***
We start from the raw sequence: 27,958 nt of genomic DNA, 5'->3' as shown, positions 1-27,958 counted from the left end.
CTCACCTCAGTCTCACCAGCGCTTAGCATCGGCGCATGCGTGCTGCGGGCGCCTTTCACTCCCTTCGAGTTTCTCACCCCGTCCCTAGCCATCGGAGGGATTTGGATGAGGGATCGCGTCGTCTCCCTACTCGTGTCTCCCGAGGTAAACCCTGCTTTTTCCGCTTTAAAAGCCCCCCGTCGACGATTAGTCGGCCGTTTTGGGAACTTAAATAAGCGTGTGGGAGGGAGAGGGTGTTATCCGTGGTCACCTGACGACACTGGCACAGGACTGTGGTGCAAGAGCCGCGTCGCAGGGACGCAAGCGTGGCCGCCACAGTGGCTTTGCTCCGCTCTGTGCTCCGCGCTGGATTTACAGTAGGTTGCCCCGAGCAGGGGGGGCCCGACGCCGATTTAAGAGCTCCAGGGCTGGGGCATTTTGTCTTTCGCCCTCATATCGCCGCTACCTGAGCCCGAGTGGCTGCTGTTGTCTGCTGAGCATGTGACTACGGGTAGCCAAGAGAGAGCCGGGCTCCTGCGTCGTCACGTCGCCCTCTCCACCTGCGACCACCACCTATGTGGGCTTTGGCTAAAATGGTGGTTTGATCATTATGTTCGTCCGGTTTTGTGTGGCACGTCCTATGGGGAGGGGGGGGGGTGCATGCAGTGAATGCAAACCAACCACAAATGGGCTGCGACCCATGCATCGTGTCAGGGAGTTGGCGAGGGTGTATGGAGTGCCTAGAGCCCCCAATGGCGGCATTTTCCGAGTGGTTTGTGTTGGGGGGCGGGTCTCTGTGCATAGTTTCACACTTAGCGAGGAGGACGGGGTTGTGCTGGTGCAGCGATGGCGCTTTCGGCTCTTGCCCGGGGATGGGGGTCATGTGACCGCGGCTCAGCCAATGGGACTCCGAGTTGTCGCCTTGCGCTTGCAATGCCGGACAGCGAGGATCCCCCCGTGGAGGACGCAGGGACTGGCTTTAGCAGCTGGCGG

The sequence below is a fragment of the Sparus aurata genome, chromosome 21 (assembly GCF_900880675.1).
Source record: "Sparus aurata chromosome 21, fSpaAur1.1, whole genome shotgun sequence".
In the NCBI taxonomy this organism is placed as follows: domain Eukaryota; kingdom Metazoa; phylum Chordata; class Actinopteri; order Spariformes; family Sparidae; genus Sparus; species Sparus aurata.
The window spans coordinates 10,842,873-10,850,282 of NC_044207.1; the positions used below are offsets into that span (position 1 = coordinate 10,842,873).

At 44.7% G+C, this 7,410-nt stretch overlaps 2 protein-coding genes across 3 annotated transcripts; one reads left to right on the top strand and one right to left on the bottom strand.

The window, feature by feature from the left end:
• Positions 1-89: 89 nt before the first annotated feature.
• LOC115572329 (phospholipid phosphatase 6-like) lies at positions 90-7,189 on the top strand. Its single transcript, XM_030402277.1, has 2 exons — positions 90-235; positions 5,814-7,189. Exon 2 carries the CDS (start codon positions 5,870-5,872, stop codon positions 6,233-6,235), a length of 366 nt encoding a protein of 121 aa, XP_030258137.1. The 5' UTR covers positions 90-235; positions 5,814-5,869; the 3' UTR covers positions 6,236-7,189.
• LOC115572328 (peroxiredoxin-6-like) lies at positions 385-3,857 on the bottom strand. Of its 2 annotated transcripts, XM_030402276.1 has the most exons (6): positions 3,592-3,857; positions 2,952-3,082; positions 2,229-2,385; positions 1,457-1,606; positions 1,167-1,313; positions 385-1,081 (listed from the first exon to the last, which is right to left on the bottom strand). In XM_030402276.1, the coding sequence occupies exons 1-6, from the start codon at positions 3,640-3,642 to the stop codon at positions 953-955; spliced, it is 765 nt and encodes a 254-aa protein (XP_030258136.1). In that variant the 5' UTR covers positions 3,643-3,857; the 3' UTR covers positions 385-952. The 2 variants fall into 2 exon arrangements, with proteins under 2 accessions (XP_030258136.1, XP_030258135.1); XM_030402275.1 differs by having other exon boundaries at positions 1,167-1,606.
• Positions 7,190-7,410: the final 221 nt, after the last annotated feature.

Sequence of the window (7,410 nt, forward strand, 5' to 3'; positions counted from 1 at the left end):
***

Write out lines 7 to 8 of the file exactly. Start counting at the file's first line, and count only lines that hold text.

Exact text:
At 44.7% G+C, this 7,410-nt stretch overlaps 2 protein-coding genes across 3 annotated transcripts; one reads left to right on the top strand and one right to left on the bottom strand.

The window, feature by feature from the left end: